The Concept of Federalism

A. Introduction

The origin of the concept of federalism comes in various approaches. Dicey stated that federalism is a national constitution for a body of states which desire union and do not desire unity. He described a federal state as political contrivance intended to reconcile unity and power with the maintenance of state rights. The essence of a federation is the existence of union and its states and the division of power between the union and the states and it is immaterial whether the bond of the union is strong or week.

Political integrity of union and each state seems to be essential to the federal concept. In one of the encyclopedias federal was brought out as a mode of political organization that unites separate states to allow each to maintain its own fundamental political integrity. Federal systems do this by requiring that basis policies be made and implemented through negotiation in some form, so that all the members can share in making and executing decisions; they stress the virtues of dispersed power centre as a means for safeguarding individual and local liberties.

Misconception can also arise if one overlooks or underrates the importance of federal principle, namely constitutional distribution of power and diverts one’s might modify the scheme of distribution in special situations or to other peculiarities of the country’s constitution. A true federation contemplates that the political system must reflect principle by actually diffusing power among a number of substantially self-sustaining centers. This is sometimes called non-centralisation. But non-centralisation is different from decentralization. In the latter, there is a conditional diffusion of specific power, but it is subject to recall by unilateral decision. It is also different from ‘devolution’, in which a central Government grants power unilaterally to sub-national units. Non-centralisation in exercising political power cannot be taken away from the general or state governments without common consent. Federalism is intended to preserve self-government.

United States as the oldest federation, the separate existence of the states cannot be impaired, unless the constitutional is thrown away. It is an indestructible union of indestructible states. In Canada whose federal status was doubted for sometimes, the distribution of legislative power is a constitutional mandate and is immaterial that there is learning in favour of centralization. These separation of two legislate domains is shown by the fact that the Canadian parliament cannot legislate on matter in the provincial list except in special cases. In Australian parliament of the Australia Commonwealth under Section 51 and 107 of the Australian Constitution has only the enumerated legislative power, while the residuary power remains with the states. A dual government with coordinate powers is very much in existence and in fact preamble to the Commonwealth of Australia Constitutional Act, 1900 uses expressions implying the federal element. In Switzerland the states have separate constitution of their own which are guaranteed by the federal constitution. But at the same time the Constitution in Articles 5, 14, 15 to 17 contains enough provisions to ensure that federal provisions in the constitution are maintained.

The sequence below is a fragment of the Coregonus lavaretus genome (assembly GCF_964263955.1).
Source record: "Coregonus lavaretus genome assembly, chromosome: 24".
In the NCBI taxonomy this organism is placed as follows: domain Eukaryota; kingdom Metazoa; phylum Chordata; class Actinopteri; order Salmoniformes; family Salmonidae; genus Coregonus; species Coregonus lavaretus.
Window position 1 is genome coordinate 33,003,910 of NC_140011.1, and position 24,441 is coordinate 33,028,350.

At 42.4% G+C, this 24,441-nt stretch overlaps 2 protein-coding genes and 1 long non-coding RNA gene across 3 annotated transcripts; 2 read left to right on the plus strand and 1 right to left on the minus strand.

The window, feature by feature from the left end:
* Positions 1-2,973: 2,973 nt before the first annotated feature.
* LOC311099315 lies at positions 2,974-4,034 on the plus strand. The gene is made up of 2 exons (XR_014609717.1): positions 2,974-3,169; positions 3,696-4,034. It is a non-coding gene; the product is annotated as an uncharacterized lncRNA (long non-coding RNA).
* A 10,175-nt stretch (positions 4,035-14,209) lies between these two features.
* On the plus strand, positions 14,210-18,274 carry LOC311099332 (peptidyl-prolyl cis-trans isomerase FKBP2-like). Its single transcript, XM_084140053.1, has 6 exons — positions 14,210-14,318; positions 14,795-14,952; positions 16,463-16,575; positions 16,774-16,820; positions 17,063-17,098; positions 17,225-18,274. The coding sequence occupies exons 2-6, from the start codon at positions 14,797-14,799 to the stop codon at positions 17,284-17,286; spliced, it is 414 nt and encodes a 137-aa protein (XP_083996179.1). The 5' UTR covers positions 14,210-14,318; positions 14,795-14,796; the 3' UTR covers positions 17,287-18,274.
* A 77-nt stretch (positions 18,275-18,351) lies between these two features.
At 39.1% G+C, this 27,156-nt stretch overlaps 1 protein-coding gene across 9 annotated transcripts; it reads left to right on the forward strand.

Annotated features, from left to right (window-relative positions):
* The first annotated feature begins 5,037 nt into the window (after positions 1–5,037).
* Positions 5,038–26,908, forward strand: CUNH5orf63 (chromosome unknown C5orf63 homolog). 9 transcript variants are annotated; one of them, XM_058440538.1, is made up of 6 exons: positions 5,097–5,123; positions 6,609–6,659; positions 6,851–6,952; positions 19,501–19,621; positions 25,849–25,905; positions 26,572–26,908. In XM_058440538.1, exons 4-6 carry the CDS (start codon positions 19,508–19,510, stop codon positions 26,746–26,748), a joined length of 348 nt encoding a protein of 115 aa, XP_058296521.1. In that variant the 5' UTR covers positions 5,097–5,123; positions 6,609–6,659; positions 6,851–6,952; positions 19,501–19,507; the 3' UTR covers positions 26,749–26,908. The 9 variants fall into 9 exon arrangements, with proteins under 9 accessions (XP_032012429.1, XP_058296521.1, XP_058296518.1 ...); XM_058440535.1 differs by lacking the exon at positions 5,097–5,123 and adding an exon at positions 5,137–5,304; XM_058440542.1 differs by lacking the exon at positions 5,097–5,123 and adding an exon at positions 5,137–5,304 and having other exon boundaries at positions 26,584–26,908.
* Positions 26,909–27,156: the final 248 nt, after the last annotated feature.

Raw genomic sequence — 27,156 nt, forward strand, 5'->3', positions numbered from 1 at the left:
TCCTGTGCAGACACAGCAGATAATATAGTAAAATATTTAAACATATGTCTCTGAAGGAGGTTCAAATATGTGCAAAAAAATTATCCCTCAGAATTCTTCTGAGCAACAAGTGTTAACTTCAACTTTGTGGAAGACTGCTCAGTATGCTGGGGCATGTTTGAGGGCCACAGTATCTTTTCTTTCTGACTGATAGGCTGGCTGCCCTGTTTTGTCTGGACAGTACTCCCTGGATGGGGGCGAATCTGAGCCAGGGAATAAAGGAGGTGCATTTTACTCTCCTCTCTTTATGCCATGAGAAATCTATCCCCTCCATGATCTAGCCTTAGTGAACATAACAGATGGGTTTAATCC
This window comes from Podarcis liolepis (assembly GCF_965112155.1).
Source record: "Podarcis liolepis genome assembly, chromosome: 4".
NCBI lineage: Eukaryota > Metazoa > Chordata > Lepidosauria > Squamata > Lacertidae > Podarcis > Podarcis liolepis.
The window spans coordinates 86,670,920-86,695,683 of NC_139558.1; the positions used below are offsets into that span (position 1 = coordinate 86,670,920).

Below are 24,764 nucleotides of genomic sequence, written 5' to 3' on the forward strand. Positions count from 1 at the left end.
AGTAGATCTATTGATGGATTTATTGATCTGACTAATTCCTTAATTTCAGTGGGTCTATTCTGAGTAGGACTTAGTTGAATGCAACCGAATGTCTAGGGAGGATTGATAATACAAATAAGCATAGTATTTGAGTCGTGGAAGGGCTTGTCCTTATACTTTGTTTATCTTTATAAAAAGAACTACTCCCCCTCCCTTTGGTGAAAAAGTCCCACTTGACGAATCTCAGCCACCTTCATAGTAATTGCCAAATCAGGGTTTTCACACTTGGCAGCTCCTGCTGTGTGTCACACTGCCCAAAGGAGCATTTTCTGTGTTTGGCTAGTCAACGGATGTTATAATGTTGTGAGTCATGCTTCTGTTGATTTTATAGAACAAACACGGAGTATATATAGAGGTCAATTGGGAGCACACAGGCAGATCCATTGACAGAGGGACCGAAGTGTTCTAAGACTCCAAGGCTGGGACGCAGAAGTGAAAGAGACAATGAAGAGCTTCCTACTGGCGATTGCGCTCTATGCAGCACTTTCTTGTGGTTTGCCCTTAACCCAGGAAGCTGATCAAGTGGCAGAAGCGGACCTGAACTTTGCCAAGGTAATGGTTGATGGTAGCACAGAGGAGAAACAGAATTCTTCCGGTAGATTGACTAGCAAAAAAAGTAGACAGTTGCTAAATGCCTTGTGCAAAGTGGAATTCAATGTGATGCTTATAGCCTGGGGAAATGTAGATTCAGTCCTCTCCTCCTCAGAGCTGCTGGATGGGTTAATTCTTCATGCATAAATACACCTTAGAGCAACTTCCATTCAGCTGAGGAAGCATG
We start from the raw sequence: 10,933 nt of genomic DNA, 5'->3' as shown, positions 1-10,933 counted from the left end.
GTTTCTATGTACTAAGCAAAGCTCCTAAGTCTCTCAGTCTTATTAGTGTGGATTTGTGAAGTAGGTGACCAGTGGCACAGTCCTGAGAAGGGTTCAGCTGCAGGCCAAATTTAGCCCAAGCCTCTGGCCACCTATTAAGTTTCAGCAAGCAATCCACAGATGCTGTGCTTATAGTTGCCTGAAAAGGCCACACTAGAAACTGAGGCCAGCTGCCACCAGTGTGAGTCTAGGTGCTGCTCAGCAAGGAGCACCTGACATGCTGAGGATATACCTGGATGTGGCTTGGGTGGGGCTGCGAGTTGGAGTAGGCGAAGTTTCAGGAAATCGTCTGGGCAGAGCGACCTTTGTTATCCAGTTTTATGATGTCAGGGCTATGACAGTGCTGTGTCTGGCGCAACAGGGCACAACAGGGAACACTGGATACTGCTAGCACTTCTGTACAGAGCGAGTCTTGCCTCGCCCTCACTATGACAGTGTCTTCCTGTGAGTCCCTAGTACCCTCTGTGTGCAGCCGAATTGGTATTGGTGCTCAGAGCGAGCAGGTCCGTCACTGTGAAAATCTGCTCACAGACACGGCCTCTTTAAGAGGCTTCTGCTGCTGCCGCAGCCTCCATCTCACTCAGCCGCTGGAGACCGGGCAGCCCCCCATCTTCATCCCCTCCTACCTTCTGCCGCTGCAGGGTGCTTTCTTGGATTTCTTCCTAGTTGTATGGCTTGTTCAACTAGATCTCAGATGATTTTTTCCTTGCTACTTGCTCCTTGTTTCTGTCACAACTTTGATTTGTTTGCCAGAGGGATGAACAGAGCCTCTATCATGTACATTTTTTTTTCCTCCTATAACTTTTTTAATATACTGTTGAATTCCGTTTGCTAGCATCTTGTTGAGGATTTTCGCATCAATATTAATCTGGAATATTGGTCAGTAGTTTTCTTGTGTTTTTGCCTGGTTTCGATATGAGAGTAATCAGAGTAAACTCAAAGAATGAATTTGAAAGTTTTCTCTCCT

B.1. Importance of Federal Principles in United States

The federal principle in a federation has two aspects – national unity and state right. This implies a rigid constitution, the amendment whereof should as a rule, involve the union as well as the states. The United States constitution achieves this by providing that when amendments are proposed by federal legislature in constitution, three-fourths of the states must ratify the amendment before the amendment can become effective. This procedure is mandatory. It also guarantee to every state in the union a Republican Form of Government and shall protect each of them against invasion, and on application of legislature or the executive (when legislature cannot be convened) against domestic violence. There is also prohibition against states entering into any treaty, alliance or confederation or any agreement or compact with another state or with a foreign power without the consent of Congress.

United States (unlike India) only one legislative list enumerated the powers of the Union and the remaining subjects are left to states (except matters expressly prohibited by the constitution to the States). This is made more clearly by tenth Amendment. The power not delegated to the United States by the constitution, nor prohibited by it to the States are reserved to the states respectively or to the people.

Executive authority of the union and that of states in United States runs in parallel streams. However indirect federal control over state administration may come to be exercised where the federal government has made ‘conditional grant’ to the states.

The United States carries on the principle of dual sovereignty into judicial system also. There is a dual system of courts. Unlike India, US does not have a provision for inter-State Council. But the Governor’s Conference, presided over by the president of US, serves as a medium for discussing matters of common interest. Besides this, a statutory body-the Inter-State Commerce Commission-which was set up under federal law of 1887, performs important functions connected with Inter-State Commerce.

B.2. Importance of Federal Principles in Australia